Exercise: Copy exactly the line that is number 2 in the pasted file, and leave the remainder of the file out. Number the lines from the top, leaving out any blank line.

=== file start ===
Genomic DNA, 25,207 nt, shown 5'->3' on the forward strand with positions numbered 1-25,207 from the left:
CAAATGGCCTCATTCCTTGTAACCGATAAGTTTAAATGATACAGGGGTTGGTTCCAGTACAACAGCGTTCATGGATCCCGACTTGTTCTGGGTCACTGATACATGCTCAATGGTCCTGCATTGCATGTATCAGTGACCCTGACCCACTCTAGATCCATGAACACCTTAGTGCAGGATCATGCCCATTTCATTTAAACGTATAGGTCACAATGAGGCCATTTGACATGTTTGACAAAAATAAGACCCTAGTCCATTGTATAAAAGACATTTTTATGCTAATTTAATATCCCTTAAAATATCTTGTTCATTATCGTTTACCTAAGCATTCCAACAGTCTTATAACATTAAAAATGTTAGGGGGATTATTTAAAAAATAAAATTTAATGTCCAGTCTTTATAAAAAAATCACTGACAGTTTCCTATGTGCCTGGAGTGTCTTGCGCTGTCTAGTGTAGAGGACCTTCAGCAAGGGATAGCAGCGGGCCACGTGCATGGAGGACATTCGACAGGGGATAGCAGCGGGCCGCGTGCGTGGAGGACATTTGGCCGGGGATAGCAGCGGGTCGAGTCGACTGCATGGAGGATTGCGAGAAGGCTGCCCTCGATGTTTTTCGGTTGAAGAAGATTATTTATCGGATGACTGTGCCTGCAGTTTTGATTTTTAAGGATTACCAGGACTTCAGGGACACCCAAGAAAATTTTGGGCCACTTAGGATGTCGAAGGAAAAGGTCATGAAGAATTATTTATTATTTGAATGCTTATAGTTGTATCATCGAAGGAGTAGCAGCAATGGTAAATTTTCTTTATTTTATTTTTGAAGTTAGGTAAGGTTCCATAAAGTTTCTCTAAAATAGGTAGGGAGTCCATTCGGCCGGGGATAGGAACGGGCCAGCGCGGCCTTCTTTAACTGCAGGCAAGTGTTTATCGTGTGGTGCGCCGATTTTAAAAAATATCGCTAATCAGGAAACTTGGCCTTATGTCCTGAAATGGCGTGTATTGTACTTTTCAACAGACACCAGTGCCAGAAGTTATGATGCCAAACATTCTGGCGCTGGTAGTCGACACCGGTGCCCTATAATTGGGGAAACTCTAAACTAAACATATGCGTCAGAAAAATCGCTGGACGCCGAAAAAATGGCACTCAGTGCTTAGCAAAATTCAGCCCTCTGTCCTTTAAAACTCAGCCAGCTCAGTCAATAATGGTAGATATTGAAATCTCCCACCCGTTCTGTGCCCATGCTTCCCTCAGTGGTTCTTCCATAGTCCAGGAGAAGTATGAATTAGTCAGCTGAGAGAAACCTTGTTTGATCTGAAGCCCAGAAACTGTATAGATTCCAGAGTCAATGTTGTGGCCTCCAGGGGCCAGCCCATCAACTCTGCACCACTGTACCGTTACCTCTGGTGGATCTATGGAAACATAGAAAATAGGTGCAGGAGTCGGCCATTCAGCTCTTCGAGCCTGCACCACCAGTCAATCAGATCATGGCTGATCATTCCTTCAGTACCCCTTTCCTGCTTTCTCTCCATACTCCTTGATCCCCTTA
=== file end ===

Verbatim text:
CAAATGGCCTCATTCCTTGTAACCGATAAGTTTAAATGATACAGGGGTTGGTTCCAGTACAACAGCGTTCATGGATCCCGACTTGTTCTGGGTCACTGATACATGCTCAATGGTCCTGCATTGCATGTATCAGTGACCCTGACCCACTCTAGATCCATGAACACCTTAGTGCAGGATCATGCCCATTTCATTTAAACGTATAGGTCACAATGAGGCCATTTGACATGTTTGACAAAAATAAGACCCTAGTCCATTGTATAAAAGACATTTTTATGCTAATTTAATATCCCTTAAAATATCTTGTTCATTATCGTTTACCTAAGCATTCCAACAGTCTTATAACATTAAAAATGTTAGGGGGATTATTTAAAAAATAAAATTTAATGTCCAGTCTTTATAAAAAAATCACTGACAGTTTCCTATGTGCCTGGAGTGTCTTGCGCTGTCTAGTGTAGAGGACCTTCAGCAAGGGATAGCAGCGGGCCACGTGCATGGAGGACATTCGACAGGGGATAGCAGCGGGCCGCGTGCGTGGAGGACATTTGGCCGGGGATAGCAGCGGGTCGAGTCGACTGCATGGAGGATTGCGAGAAGGCTGCCCTCGATGTTTTTCGGTTGAAGAAGATTATTTATCGGATGACTGTGCCTGCAGTTTTGATTTTTAAGGATTACCAGGACTTCAGGGACACCCAAGAAAATTTTGGGCCACTTAGGATGTCGAAGGAAAAGGTCATGAAGAATTATTTATTATTTGAATGCTTATAGTTGTATCATCGAAGGAGTAGCAGCAATGGTAAATTTTCTTTATTTTATTTTTGAAGTTAGGTAAGGTTCCATAAAGTTTCTCTAAAATAGGTAGGGAGTCCATTCGGCCGGGGATAGGAACGGGCCAGCGCGGCCTTCTTTAACTGCAGGCAAGTGTTTATCGTGTGGTGCGCCGATTTTAAAAAATATCGCTAATCAGGAAACTTGGCCTTATGTCCTGAAATGGCGTGTATTGTACTTTTCAACAGACACCAGTGCCAGAAGTTATGATGCCAAACATTCTGGCGCTGGTAGTCGACACCGGTGCCCTATAATTGGGGAAACTCTAAACTAAACATATGCGTCAGAAAAATCGCTGGACGCCGAAAAAATGGCACTCAGTGCTTAGCAAAATTCAGCCCTCTGTCCTTTAAAACTCAGCCAGCTCAGTCAATAATGGTAGATATTGAAATCTCCCACCCGTTCTGTGCCCATGCTTCCCTCAGTGGTTCTTCCATAGTCCAGGAGAAGTATGAATTAGTCAGCTGAGAGAAACCTTGTTTGATCTGAAGCCCAGAAACTGTATAGATTCCAGAGTCAATGTTGTGGCCTCCAGGGGCCAGCCCATCAACTCTGCACCACTGTACCGTTACCTCTGGTGGATCTATGGAAACATAGAAAATAGGTGCAGGAGTCGGCCATTCAGCTCTTCGAGCCTGCACCACCAGTCAATCAGATCATGGCTGATCATTCCTTCAGTACCCCTTTCCTGCTTTCTCTCCATACTCCTTGATCCCCTTA